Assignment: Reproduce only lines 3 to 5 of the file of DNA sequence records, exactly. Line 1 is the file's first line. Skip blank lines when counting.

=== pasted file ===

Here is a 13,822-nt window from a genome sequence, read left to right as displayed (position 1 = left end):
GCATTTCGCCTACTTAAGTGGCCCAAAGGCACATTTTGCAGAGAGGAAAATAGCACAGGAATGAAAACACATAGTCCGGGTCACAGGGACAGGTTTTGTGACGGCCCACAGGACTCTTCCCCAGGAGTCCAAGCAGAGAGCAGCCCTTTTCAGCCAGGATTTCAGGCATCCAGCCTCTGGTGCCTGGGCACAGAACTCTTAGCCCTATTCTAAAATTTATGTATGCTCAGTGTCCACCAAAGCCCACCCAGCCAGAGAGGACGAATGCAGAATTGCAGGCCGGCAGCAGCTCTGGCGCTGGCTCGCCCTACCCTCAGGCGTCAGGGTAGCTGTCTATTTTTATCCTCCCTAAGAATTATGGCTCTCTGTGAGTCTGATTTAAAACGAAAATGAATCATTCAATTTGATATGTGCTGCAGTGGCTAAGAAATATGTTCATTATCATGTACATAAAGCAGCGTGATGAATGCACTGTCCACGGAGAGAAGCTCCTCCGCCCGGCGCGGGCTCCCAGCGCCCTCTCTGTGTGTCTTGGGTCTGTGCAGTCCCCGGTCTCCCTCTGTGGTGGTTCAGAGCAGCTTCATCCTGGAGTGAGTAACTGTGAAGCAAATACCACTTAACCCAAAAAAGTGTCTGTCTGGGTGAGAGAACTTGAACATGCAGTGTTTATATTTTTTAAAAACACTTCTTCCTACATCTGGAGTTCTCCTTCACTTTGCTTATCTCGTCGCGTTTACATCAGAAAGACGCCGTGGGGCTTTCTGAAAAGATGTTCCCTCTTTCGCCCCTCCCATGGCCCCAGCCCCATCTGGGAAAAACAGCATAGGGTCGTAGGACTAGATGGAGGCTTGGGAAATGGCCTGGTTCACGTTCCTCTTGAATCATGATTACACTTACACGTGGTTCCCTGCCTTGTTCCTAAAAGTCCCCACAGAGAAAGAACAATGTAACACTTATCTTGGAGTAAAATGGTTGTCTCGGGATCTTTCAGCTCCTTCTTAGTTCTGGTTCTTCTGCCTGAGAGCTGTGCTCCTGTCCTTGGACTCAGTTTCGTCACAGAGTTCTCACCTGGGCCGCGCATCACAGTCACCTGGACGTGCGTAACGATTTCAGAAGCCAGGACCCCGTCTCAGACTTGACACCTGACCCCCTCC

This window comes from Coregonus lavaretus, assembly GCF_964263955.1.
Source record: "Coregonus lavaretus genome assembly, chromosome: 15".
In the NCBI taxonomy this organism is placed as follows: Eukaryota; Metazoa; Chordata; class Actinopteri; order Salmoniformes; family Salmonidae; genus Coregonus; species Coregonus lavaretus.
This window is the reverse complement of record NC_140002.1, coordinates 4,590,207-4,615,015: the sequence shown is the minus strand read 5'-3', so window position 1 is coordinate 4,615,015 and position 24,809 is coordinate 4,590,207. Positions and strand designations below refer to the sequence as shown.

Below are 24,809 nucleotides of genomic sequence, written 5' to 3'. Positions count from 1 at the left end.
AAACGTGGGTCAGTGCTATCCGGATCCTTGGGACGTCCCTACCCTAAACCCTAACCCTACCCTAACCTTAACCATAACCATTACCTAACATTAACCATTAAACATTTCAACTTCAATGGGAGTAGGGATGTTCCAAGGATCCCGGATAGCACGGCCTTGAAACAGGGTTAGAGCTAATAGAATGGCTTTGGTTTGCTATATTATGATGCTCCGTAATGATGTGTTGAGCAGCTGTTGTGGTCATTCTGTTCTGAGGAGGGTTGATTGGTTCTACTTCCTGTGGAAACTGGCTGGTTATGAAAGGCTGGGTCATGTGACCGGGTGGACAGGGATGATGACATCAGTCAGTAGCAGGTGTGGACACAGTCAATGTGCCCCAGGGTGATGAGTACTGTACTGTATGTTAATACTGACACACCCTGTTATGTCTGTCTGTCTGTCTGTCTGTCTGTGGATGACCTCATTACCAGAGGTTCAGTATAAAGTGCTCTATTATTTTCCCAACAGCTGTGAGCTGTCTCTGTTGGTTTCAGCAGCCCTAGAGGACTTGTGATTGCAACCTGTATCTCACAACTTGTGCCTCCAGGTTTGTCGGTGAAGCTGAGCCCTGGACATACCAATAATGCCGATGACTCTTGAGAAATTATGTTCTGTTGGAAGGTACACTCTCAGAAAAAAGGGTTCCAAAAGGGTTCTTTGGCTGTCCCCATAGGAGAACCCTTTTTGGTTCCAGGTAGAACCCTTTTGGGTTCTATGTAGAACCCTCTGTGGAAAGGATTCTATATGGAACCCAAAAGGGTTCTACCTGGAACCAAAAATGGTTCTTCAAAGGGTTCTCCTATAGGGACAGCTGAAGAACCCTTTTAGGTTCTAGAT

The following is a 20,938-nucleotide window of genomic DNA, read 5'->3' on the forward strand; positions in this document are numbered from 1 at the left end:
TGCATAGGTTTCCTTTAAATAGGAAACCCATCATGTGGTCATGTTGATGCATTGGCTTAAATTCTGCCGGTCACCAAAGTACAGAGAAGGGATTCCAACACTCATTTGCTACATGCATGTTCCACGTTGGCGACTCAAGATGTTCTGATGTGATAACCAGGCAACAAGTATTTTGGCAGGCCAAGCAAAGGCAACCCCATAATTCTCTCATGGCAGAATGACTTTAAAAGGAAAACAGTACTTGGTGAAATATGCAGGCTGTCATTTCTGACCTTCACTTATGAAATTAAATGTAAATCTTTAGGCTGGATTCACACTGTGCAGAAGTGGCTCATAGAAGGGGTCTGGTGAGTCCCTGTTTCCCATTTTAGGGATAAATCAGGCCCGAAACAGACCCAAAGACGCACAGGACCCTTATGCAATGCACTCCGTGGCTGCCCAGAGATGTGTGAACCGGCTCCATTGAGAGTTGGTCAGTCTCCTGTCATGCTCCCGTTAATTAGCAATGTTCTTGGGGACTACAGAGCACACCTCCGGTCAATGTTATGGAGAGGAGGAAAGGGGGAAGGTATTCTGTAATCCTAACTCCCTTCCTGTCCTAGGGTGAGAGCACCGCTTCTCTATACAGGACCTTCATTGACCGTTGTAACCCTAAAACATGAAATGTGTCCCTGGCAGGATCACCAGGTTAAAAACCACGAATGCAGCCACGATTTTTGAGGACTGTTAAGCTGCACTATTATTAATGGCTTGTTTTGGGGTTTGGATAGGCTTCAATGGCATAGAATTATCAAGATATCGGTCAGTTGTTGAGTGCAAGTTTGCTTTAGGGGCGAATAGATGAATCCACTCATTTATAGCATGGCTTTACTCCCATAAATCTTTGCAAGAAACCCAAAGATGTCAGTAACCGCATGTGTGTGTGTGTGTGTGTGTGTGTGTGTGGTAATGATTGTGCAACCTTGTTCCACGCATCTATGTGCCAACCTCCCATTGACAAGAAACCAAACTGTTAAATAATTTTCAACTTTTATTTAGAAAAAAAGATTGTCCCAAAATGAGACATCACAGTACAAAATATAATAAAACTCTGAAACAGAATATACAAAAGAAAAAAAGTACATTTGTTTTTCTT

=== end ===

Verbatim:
This window comes from Coregonus lavaretus, assembly GCF_964263955.1.
Source record: "Coregonus lavaretus genome assembly, chromosome: 15".
In the NCBI taxonomy this organism is placed as follows: Eukaryota; Metazoa; Chordata; class Actinopteri; order Salmoniformes; family Salmonidae; genus Coregonus; species Coregonus lavaretus.